How air conditioning created the modern Republican Party
Congressional scholar Nelson Polsby explains:
The most important thing, probably, that happened to the House of Representatives over the last fifty years, say, was that it went from a body dominated by the conservative coalition of Democrats -- Dixiecrats mostly -- and Republicans, to a condition in which they were dominated by the majority of the majority party, which was liberal Democrats. In other words, it liberalized. This is, obviously, before the big change in the mid-nineties, when the Republicans took over. But over the sweep of time, it was the conservative coalition giving way to a programmatic, liberal majority of the majority party. And the question is, why did it happen? ... My conclusion was, as you know, "air-conditioning."
It went this way. In order for the House to liberalize, it was necessary for the majority of the majority party to find its voice. The majority of the majority party could not find its voice when the Democratic caucus, the Democrats, were in the majority. The Democratic caucus was moribund, could not meet and could not act because it had so many Dixiecrats in it.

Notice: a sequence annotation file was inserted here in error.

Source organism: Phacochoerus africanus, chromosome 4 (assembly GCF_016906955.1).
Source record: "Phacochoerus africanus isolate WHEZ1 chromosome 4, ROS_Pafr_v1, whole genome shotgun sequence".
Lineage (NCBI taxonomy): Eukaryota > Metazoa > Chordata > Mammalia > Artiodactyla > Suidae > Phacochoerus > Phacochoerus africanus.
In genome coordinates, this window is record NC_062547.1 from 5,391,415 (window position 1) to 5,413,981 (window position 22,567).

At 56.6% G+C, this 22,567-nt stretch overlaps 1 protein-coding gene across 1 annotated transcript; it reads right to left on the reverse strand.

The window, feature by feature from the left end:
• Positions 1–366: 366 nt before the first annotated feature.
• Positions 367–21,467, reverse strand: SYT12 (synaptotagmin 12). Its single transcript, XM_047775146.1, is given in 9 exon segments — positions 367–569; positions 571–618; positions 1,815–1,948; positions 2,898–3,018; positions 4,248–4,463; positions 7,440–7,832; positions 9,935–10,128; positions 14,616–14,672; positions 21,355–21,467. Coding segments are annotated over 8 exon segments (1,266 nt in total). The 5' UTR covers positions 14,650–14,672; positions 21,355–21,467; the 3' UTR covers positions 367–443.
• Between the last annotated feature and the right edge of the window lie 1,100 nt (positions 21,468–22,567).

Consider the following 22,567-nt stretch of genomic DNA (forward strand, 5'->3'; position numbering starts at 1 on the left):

All right, now, what happened? Well, the Dixiecrats disappeared. Why did they disappear? ... They disappeared because of the rise of the Republican Party in the South. Sooner or later, conservatives, instead of being Dixiecrats, became Republicans. Now why did they become Republicans? Well, because a sufficient number of people who were Republicans moved to the South from the North. And the question is, why did they move South? ... And the answer is, they migrated down there. Why did they migrate down there? Well, basically, a fair number of them had spent winters down there, but with the introduction in the early 1950s of residential air-conditioning, people began to stay down there.
We tend to like political explanations for political phenomena. But other forces, like technological change, matter too. And they figure fairly heavily into the explanations political scientists give for major political upheavals. When I interviewed Gregory Koger on the sudden ubiquity of the filibuster, he blamed it on airplanes.
January 19, 2010; 11:31 AM ET
Categories: Congress , Political Science
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